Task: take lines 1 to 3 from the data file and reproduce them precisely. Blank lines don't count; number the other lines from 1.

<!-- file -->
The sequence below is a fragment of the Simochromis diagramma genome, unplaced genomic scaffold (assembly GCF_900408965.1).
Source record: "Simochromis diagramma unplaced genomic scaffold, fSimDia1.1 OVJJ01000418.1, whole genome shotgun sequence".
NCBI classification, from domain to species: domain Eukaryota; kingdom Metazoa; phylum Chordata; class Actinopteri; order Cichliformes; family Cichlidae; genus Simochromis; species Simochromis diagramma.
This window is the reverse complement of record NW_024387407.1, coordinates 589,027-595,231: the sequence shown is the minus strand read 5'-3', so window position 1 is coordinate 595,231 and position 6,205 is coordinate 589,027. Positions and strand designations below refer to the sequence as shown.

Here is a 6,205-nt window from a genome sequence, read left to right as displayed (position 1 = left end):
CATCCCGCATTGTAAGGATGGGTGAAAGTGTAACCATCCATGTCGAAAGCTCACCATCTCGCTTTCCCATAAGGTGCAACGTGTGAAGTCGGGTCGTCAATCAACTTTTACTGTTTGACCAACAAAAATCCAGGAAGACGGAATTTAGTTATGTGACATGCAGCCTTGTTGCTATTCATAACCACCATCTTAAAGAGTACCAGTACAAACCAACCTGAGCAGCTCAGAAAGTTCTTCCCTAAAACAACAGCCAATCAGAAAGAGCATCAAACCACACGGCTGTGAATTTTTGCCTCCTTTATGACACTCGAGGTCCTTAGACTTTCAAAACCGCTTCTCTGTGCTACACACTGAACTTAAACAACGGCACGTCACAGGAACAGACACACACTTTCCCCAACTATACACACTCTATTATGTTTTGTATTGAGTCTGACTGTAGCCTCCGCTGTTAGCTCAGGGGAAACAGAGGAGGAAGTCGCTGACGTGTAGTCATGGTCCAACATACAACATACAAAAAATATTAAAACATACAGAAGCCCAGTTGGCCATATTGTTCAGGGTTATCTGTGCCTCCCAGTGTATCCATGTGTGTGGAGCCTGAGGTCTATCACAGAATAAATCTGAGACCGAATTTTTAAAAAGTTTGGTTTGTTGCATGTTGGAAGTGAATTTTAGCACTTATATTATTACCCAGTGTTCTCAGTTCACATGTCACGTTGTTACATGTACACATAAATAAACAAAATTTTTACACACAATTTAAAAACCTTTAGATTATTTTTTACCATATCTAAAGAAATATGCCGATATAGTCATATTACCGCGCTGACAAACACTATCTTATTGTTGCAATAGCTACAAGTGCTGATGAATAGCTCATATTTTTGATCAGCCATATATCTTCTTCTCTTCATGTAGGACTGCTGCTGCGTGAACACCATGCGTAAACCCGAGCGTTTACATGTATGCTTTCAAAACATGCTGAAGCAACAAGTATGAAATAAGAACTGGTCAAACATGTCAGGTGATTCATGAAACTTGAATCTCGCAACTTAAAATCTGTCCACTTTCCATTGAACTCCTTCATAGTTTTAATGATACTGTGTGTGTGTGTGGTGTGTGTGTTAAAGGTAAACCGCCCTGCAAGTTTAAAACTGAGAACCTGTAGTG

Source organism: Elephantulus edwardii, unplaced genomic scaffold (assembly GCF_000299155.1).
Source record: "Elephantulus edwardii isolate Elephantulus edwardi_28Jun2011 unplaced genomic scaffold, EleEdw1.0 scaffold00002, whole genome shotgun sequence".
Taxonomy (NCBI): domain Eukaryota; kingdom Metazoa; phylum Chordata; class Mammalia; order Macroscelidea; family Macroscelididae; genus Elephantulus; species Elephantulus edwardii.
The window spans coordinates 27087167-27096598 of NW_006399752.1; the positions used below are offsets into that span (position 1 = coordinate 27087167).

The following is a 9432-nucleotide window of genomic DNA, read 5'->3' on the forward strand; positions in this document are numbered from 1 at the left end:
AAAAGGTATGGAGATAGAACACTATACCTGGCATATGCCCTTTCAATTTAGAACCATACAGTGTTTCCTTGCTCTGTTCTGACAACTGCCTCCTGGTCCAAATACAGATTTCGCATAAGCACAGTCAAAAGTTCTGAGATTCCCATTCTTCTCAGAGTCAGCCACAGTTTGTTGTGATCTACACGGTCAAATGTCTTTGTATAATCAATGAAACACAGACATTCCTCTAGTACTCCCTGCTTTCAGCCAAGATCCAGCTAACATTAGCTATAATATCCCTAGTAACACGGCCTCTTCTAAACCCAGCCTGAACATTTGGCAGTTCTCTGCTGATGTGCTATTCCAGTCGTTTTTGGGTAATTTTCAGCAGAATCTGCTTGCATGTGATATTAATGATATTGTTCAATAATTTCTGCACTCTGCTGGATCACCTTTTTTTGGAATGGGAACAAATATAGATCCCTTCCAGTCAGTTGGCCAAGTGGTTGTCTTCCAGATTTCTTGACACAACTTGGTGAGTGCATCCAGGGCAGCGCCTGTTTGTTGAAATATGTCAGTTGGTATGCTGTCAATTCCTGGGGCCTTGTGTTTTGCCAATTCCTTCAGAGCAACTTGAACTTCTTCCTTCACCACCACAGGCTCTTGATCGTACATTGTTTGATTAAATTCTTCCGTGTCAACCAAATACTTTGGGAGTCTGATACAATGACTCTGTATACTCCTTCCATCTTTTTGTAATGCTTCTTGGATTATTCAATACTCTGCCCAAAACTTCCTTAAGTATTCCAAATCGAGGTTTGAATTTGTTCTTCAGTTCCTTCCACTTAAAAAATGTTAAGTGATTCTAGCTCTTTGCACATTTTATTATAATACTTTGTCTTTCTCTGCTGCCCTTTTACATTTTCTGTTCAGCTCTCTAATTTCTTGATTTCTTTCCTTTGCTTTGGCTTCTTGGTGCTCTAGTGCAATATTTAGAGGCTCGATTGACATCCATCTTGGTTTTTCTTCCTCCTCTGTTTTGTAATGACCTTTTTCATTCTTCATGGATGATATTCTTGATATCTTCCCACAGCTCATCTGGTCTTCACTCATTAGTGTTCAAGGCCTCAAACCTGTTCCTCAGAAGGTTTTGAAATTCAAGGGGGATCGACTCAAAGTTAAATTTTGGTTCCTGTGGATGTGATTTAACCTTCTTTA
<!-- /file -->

The sequence below is a fragment of the Simochromis diagramma genome, unplaced genomic scaffold (assembly GCF_900408965.1).
Source record: "Simochromis diagramma unplaced genomic scaffold, fSimDia1.1 OVJJ01000418.1, whole genome shotgun sequence".
NCBI classification, from domain to species: domain Eukaryota; kingdom Metazoa; phylum Chordata; class Actinopteri; order Cichliformes; family Cichlidae; genus Simochromis; species Simochromis diagramma.